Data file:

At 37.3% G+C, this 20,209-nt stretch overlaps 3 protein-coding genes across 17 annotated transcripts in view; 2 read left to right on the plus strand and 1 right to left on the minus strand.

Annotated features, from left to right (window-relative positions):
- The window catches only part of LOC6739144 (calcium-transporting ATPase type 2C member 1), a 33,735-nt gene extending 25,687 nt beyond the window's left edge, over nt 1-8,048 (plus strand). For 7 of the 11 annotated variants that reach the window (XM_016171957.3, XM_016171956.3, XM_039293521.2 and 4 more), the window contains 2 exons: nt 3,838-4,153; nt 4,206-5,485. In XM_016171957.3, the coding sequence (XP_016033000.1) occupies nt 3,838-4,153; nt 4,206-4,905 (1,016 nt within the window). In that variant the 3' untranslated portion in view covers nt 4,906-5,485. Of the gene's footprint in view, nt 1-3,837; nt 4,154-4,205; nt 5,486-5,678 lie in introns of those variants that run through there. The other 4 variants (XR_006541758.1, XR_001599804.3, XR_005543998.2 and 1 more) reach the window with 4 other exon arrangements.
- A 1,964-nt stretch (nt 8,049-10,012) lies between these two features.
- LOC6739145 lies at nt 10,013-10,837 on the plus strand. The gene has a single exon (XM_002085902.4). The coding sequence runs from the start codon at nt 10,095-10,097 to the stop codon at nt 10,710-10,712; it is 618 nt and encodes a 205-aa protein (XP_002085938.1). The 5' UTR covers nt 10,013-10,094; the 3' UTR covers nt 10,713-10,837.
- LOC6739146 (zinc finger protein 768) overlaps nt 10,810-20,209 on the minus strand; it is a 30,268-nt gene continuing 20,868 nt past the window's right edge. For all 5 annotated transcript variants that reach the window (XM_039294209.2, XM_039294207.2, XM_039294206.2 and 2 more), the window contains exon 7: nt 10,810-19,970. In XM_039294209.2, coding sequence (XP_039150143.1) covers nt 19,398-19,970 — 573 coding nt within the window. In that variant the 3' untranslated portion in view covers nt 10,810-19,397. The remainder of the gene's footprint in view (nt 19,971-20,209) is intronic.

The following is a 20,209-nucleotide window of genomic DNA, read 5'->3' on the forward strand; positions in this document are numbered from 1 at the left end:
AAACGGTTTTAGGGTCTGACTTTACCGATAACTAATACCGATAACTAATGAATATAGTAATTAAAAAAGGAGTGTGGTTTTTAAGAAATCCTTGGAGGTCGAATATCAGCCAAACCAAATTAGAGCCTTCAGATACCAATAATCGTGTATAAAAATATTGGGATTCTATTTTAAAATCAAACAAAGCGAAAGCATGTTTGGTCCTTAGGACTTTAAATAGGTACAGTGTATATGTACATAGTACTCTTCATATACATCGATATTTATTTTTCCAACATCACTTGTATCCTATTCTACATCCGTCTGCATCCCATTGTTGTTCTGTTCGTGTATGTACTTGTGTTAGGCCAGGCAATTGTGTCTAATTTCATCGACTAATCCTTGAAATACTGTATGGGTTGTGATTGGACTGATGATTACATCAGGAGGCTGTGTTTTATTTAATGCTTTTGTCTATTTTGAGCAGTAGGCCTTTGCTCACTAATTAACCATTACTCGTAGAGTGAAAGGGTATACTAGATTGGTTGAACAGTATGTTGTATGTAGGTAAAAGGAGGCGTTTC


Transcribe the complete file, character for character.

At 37.3% G+C, this 20,209-nt stretch overlaps 3 protein-coding genes across 17 annotated transcripts in view; 2 read left to right on the plus strand and 1 right to left on the minus strand.

Annotated features, from left to right (window-relative positions):
- The window catches only part of LOC6739144 (calcium-transporting ATPase type 2C member 1), a 33,735-nt gene extending 25,687 nt beyond the window's left edge, over nt 1-8,048 (plus strand). For 7 of the 11 annotated variants that reach the window (XM_016171957.3, XM_016171956.3, XM_039293521.2 and 4 more), the window contains 2 exons: nt 3,838-4,153; nt 4,206-5,485. In XM_016171957.3, the coding sequence (XP_016033000.1) occupies nt 3,838-4,153; nt 4,206-4,905 (1,016 nt within the window). In that variant the 3' untranslated portion in view covers nt 4,906-5,485. Of the gene's footprint in view, nt 1-3,837; nt 4,154-4,205; nt 5,486-5,678 lie in introns of those variants that run through there. The other 4 variants (XR_006541758.1, XR_001599804.3, XR_005543998.2 and 1 more) reach the window with 4 other exon arrangements.
- A 1,964-nt stretch (nt 8,049-10,012) lies between these two features.
- LOC6739145 lies at nt 10,013-10,837 on the plus strand. The gene has a single exon (XM_002085902.4). The coding sequence runs from the start codon at nt 10,095-10,097 to the stop codon at nt 10,710-10,712; it is 618 nt and encodes a 205-aa protein (XP_002085938.1). The 5' UTR covers nt 10,013-10,094; the 3' UTR covers nt 10,713-10,837.
- LOC6739146 (zinc finger protein 768) overlaps nt 10,810-20,209 on the minus strand; it is a 30,268-nt gene continuing 20,868 nt past the window's right edge. For all 5 annotated transcript variants that reach the window (XM_039294209.2, XM_039294207.2, XM_039294206.2 and 2 more), the window contains exon 7: nt 10,810-19,970. In XM_039294209.2, coding sequence (XP_039150143.1) covers nt 19,398-19,970 — 573 coding nt within the window. In that variant the 3' untranslated portion in view covers nt 10,810-19,397. The remainder of the gene's footprint in view (nt 19,971-20,209) is intronic.

The following is a 20,209-nucleotide window of genomic DNA, read 5'->3' on the forward strand; positions in this document are numbered from 1 at the left end:
AAACGGTTTTAGGGTCTGACTTTACCGATAACTAATACCGATAACTAATGAATATAGTAATTAAAAAAGGAGTGTGGTTTTTAAGAAATCCTTGGAGGTCGAATATCAGCCAAACCAAATTAGAGCCTTCAGATACCAATAATCGTGTATAAAAATATTGGGATTCTATTTTAAAATCAAACAAAGCGAAAGCATGTTTGGTCCTTAGGACTTTAAATAGGTACAGTGTATATGTACATAGTACTCTTCATATACATCGATATTTATTTTTCCAACATCACTTGTATCCTATTCTACATCCGTCTGCATCCCATTGTTGTTCTGTTCGTGTATGTACTTGTGTTAGGCCAGGCAATTGTGTCTAATTTCATCGACTAATCCTTGAAATACTGTATGGGTTGTGATTGGACTGATGATTACATCAGGAGGCTGTGTTTTATTTAATGCTTTTGTCTATTTTGAGCAGTAGGCCTTTGCTCACTAATTAACCATTACTCGTAGAGTGAAAGGGTATACTAGATTGGTTGAACAGTATGTTGTATGTAGGTAAAAGGAGGCGTTTC